Orion (satellite)

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Artist's impression of the Orion Mentor-4 (USA-202) Signals Intelligence Satellite launched in January 2009.
USA-202 shows up as a magnitude +8 "star" in this image. Note how the real stars are trailed in this 10 second exposure: the geostationary satellite is pinpoint.
USA-223 (NROL-32), the fifth "Mentor" satellite, atop a Delta IV rocket
USA-202 and the nearby commercial geostationary satellite Thuraya 2

Orion, also known as Mentor or Advanced Orion,[1] is a class of United States spy satellites that collect signals intelligence (SIGINT) from space. Operated by the National Reconnaissance Office (NRO) and developed with input from the Central Intelligence Agency (CIA), eight have been launched from Cape Canaveral on Titan IV and Delta IV launch vehicles since 1995.

These satellites collect radio emissions (SIGINT) from geostationary orbits and act as replacements for the older constellation of Magnum satellites. Observers estimate the satellites weigh close to 5,200 kg and have very large (estimated 100 m diameter) [2] radio reflecting dishes. USA-223 (NROL-32), which is seen as the fifth satellite in the series, is according to NRO director Bruce Carlson "(...) the largest satellite in the world".[3] It is believed that this refers to the diameter of the main antenna, which might be well in excess of 100 m (330 ft).[4] The mission and capabilities of these satellites are highly classified, though targets may include telemetry, VHF radio, cellular mobile phones, paging signals, and mobile data links.[5] Earlier satellites with similar missions, the Rhyolite/Aquacade series, were built by TRW; it is not known who made the Orion satellites.[6]

Satellites[edit]

Mentor-4 (USA-202) deployment and initial westward drift after launch in January 2009 was controlled by the Alice Springs Mission Ground Station. About 60 days after launch Menwith Hill Ground Station was to take over control, and initiate the collection mission. Mentor-4's initial mission was to survey line-of-sight microwave towers and emitters in the People's Republic of China for 30 to 45 days as it was drifting from east to west. Moving further west, it was to collect data from the Thuraya network, and monitor Pakistan and Afghanistan, followed by another 200 days of monitoring of China. This was to be followed by data collection covering the Middle East, Northern Africa, and Latin America.[7][8]

Name COSPAR ID Launch date
(UTC)
Launch vehicle Launch site Launch
designation
Longitude Remarks
USA-110 1995-022A 14 May 1995
13:45:01
Titan IV(401)A CCAFS, SLC-40 N/A 127° E [4] MENTOR 1 [1]
USA-139 1998-029A 9 May 1998
01:38:01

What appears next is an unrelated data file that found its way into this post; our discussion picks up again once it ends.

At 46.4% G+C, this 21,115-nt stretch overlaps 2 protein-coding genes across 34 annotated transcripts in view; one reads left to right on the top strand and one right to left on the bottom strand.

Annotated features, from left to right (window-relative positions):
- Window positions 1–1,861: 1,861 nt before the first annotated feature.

Titan IV(401)B CCAFS, SLC-40 NROL-6 44° E (1998–2009)
14.5°W (2009–) [4]
MENTOR 2 [1]
USA-171 2003-041A 9 September 2003
04:29:00
Titan IV(401)B CCAFS, SLC-40 NROL-19 95.5° E [4] MENTOR 3 [1]
USA-202 2009-001A 18 January 2009
02:47:00
Delta IV Heavy CCAFS, SLC-37B NROL-26 44° E [4] MENTOR 4 [1]
USA-223 2010-063A 21 November 2010
22:58:00
Delta IV Heavy CCAFS, SLC-37B NROL-32 100.9° E [9] MENTOR 5 [1]
USA-237 2012-034A 29 June 2012
13:15:00
Delta IV Heavy CCAFS, SLC-37B NROL-15 89.21° E [10] MENTOR 6 [1]
USA-268 2016-036A 11 June 2016
17:51:00
Delta IV Heavy CCAFS, SLC-37B NROL-37 104.18° E [10] MENTOR 7 [1]
USA-311 2020-095A [11] 11 December 2020
01:09
Delta IV Heavy CCSFS, SLC-37B NROL-44 51° E[12] MENTOR 8 [13]

References[edit]

  1. ^ a b c d e f g h Justin Ray (11 June 2016). "Triple-barrel Delta 4-Heavy launches national security satellite". Spaceflight Now. Retrieved 12 June 2016.
  2. ^ Spy satellites of the NSA (fr)
  3. ^ Bruce Carlson (13 September 2010). "National Reconnaissance Office Update" (PDF). afa.org. Air & Space Conference and Technology Exposition 2010. Archived from the original (PDF) on 6 December 2010. Retrieved 25 November 2010.
  4. ^ a b c d e William Graham (21 November 2010). "Delta IV Heavy launches with NROL-32". NASASpaceFlight.com. Retrieved 22 November 2010.
  5. ^ Campbell, Duncan (April 1999). "STOA Report: Interception Capabilities 2000".
  6. ^ Jonathan's Space Report No. 369 Archived 2009-06-19 at the Wayback Machine (1998-08-22)
  7. ^ "Two New Collection Assets to Greatly Expand MHS Target Coverage". National Security Agency. 5 January 2009. Retrieved 4 May 2017.
  8. ^ Marco Langbroek (31 October 2016). "A NEMESIS in the sky: PAN, MENTOR 4, and close encounters of the SIGINT kind". The Space Review. Retrieved 5 May 2017.
  9. ^ T. Flohrer; R. Choc & B. Bastida (February 2011). "CLASSIFICATION OF GEOSYNCHRONOUS OBJECTS ISSUE 13". ESA. Archived from the original on 13 July 2011.
  10. ^ a b ESA's Space Debris Office (April 2017). "CLASSIFICATION OF GEOSYNCHRONOUS OBJECTS ISSUE 19" (PDF). ESA. Archived from the original (PDF) on 7 January 2019.
  11. ^ Krebs, Gunter. "Orion 5, 6, 7, 8, 9, 10, 11, 12". Gunter's Space Page. Retrieved 13 December 2020.
  12. ^ Molczan, Ted (15 January 2011). "ISON elements of Mentor 8". satobs.org.
  13. ^ Clark, Stephen. "Delta 4-Heavy launches U.S. spy satellite after months of delays". Spaceflight Now. Retrieved 13 December 2020.

External links[edit]